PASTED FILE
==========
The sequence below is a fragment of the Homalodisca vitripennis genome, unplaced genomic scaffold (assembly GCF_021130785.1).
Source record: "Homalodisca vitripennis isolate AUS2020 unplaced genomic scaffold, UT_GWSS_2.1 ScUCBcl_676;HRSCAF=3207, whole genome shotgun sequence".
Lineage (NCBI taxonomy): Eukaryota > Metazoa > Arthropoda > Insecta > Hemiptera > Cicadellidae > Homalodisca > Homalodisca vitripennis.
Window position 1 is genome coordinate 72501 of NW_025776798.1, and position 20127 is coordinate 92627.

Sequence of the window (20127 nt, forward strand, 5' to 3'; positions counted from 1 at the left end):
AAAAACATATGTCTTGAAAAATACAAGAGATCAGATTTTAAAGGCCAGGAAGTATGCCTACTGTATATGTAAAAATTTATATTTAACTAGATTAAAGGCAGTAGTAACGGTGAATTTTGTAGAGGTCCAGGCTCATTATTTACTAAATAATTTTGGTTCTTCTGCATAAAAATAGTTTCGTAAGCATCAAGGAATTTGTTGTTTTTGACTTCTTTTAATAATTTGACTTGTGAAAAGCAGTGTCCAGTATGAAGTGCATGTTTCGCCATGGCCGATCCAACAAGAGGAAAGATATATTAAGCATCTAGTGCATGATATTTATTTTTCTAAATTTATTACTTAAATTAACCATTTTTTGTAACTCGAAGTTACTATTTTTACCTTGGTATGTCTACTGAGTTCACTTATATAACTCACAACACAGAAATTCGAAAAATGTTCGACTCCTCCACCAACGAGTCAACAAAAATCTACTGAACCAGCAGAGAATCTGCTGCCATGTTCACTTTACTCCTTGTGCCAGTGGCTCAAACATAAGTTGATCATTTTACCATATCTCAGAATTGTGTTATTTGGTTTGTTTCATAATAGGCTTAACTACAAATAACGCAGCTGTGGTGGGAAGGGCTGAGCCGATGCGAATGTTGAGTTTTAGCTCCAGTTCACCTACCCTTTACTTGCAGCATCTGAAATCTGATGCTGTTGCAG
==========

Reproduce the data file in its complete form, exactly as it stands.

The sequence below is a fragment of the Homalodisca vitripennis genome, unplaced genomic scaffold (assembly GCF_021130785.1).
Source record: "Homalodisca vitripennis isolate AUS2020 unplaced genomic scaffold, UT_GWSS_2.1 ScUCBcl_676;HRSCAF=3207, whole genome shotgun sequence".
Lineage (NCBI taxonomy): Eukaryota > Metazoa > Arthropoda > Insecta > Hemiptera > Cicadellidae > Homalodisca > Homalodisca vitripennis.
Window position 1 is genome coordinate 72501 of NW_025776798.1, and position 20127 is coordinate 92627.

Sequence of the window (20127 nt, forward strand, 5' to 3'; positions counted from 1 at the left end):
AAAAACATATGTCTTGAAAAATACAAGAGATCAGATTTTAAAGGCCAGGAAGTATGCCTACTGTATATGTAAAAATTTATATTTAACTAGATTAAAGGCAGTAGTAACGGTGAATTTTGTAGAGGTCCAGGCTCATTATTTACTAAATAATTTTGGTTCTTCTGCATAAAAATAGTTTCGTAAGCATCAAGGAATTTGTTGTTTTTGACTTCTTTTAATAATTTGACTTGTGAAAAGCAGTGTCCAGTATGAAGTGCATGTTTCGCCATGGCCGATCCAACAAGAGGAAAGATATATTAAGCATCTAGTGCATGATATTTATTTTTCTAAATTTATTACTTAAATTAACCATTTTTTGTAACTCGAAGTTACTATTTTTACCTTGGTATGTCTACTGAGTTCACTTATATAACTCACAACACAGAAATTCGAAAAATGTTCGACTCCTCCACCAACGAGTCAACAAAAATCTACTGAACCAGCAGAGAATCTGCTGCCATGTTCACTTTACTCCTTGTGCCAGTGGCTCAAACATAAGTTGATCATTTTACCATATCTCAGAATTGTGTTATTTGGTTTGTTTCATAATAGGCTTAACTACAAATAACGCAGCTGTGGTGGGAAGGGCTGAGCCGATGCGAATGTTGAGTTTTAGCTCCAGTTCACCTACCCTTTACTTGCAGCATCTGAAATCTGATGCTGTTGCAG